He has been involved with Taringamotu Otamakahi Trust Farm since 1979 as an executive and advisory trustee, and as chairperson since 2009. He has been employed with Downer since 1976 in various roles and has been a member of the Downer Māori leadership board, Ngā Kaitiaki O Te Ara Whanake, ensuring Māori were better represented in leadership roles at all levels and facilitating six Māori leadership programmes.Te Moana has been called upon to advise on tikanga by community civic leaders, emergency services, and education and health providers.

Karen Vercoe

Karen Vercoe has been made a Member of the New Zealand Order of Merit for her services to governance and sport. She has held leadership roles with the not-for-profit sector and has volunteered in sport and coaching.

Vercoe is chief executive of the Te Arawa Lakes Trust. She has chaired Te Pūmautanga o Te Arawa, the iwi post-settlement governance entity since 2015, and is a director with Central North Island Iwi Holdings, a large forestry assets company. She is chair of the Data Iwi Leaders Group, a subsidiary of the National Iwi Chairs Forum, consisting of 72 Iwi.

She was previously an elected member on the Sport Industry Training Organisation Māori Board and OSCAR Foundation. She represented New Zealand in both Women's rugby and touch rugby.

Vercoe worked in secondary schools as a Sport Fit coordinator, for an Outdoor Pursuits Trust and was selected to participate in the inaugural SPARC CEO Leadership programme. She has been a Hillary Role Model. She was Māori Health Manager at Pharmac and general manager of Te Papa Tākaro O Te Arawa.

She established her company KTV Consulting in 2009, which focuses on Māori organisational development. Through her consultancy, she has worked with several Māori organisations over the past eight years, helping these develop significantly. She won the Dame Mira Szaszy Māori Alumni Award in 2015 as a graduate of the University of Auckland Business School.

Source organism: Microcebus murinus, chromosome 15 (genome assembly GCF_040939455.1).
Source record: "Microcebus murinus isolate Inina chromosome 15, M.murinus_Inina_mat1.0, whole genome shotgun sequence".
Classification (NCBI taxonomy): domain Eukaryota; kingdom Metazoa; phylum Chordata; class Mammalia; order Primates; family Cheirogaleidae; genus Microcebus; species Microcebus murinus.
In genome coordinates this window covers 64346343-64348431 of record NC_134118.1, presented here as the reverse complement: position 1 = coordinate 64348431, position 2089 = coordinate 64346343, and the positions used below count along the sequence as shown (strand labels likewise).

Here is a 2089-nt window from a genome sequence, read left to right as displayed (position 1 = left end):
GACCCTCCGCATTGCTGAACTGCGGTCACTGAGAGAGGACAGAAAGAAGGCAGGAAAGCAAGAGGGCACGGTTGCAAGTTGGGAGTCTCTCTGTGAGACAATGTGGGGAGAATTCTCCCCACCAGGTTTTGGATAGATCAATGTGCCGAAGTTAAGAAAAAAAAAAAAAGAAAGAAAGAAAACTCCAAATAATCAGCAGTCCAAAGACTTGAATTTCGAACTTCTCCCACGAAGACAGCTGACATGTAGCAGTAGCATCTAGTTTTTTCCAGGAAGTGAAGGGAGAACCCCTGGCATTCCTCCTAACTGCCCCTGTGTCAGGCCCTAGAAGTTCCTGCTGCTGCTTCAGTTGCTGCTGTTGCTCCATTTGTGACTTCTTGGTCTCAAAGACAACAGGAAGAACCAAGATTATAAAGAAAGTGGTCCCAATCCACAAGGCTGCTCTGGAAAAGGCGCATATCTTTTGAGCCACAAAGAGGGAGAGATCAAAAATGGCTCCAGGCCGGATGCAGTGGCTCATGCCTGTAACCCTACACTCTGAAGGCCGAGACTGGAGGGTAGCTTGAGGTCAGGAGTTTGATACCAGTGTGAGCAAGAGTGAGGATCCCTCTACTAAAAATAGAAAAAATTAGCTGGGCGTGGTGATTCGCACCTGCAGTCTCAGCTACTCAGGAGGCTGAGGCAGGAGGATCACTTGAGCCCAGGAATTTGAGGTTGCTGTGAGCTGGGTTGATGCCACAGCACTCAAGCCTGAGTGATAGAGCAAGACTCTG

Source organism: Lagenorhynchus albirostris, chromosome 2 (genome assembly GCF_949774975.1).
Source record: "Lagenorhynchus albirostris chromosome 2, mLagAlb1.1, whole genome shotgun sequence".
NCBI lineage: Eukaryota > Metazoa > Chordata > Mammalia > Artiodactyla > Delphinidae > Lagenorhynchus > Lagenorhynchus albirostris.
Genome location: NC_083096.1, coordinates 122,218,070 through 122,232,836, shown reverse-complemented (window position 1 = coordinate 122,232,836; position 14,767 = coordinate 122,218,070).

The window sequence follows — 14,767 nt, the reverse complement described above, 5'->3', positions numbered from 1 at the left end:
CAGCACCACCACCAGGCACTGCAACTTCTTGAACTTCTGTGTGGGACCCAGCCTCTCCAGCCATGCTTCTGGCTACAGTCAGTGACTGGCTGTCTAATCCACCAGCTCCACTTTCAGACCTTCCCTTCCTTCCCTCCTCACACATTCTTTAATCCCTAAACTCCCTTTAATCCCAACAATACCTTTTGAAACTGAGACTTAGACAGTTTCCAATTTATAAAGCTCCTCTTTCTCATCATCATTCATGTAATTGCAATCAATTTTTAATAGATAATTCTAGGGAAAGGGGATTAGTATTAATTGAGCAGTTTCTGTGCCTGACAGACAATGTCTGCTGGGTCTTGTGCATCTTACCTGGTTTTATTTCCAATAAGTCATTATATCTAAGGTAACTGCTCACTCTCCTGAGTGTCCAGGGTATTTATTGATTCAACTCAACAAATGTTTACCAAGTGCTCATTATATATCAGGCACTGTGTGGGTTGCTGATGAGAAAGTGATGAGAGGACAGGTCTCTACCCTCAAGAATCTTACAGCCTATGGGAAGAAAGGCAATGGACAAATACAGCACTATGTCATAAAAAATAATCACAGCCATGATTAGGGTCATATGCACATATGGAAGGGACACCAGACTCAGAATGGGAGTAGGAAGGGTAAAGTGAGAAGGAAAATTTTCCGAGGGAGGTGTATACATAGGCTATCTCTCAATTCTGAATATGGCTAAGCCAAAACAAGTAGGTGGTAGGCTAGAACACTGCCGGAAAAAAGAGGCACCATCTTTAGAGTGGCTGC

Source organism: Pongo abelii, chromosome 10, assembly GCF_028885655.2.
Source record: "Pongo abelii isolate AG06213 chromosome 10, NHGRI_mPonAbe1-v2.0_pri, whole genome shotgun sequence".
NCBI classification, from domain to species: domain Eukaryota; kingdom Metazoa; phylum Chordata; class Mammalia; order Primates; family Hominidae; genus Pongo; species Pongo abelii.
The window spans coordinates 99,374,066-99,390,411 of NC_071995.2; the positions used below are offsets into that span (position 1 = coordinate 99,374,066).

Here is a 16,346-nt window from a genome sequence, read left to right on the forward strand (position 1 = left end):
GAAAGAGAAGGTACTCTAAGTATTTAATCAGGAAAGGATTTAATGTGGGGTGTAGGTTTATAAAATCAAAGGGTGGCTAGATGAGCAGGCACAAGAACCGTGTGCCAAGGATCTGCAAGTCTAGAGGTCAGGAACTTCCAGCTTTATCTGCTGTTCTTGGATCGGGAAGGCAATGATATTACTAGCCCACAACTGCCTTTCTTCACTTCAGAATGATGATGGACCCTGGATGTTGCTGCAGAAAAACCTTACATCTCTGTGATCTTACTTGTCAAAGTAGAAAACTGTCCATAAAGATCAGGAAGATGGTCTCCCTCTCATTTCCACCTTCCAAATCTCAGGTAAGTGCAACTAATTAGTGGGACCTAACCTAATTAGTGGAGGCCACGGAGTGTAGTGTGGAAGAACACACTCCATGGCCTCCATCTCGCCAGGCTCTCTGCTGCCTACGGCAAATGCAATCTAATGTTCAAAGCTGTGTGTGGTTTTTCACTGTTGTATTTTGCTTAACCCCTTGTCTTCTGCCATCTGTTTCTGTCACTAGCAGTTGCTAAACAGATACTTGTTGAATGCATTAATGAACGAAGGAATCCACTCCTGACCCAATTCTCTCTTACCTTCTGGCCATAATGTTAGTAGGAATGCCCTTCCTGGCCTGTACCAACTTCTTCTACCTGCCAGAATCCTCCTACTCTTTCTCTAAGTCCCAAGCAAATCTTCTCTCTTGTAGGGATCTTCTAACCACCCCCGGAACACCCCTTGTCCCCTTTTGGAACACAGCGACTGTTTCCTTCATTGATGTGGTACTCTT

Helping sexual violence victims

Michelle Susan Grant has been made a Companion of the Queen’s Service Order for services to victims of sexual violence.

Grant has worked for Whānau Ahuru Mowai O Turanganui A Kiwa (Gisborne Rape Crisis) for 25 years, supporting those affected by sexual violence. 

She joined Gisborne Rape Crisis Collective as a volunteer in 1995 and has been coordinator since 2009. She supports staff to develop suicide prevention workshops, self-awareness workshops and awareness for the signs of sexual abuse. She developed and helped to implement the ‘He Au Raukati’ suicide youth prevention programme and worked alongside youth to help deliver the programme across schools and marae within Te Tairawhiti.

Identifying an emerging need to work with men, Grant developed programmes and counselling for men, an initiative that has been followed by other sexual assault support services nationally. In 2015 she developed and implemented the Te Tiriti O Waitangi workshop into the National Rape Crisis Training Manual. She has helped her local Rape Crisis to become a fully Kaupapa Māori organisation and in 2019 she joined the Kaupapa Māori Sexual Violence steering group, which informs the seven Kaupapa Māori services nationally. Grant has served on the governance group and as treasurer of the national collective for six years, and was part of the national sexual violence steering group.

Community leader

The Queen's Service Medal has been awarded to Barbara Michelle Cameron of Feilding for services to the community and local government.

Cameron (Ngāti Kahungunu ki Wairarapa, Te Whānau-ā-Apanui) was a councillor with Manawatu District Council from 1998 to 2001 and 2007 to 2019.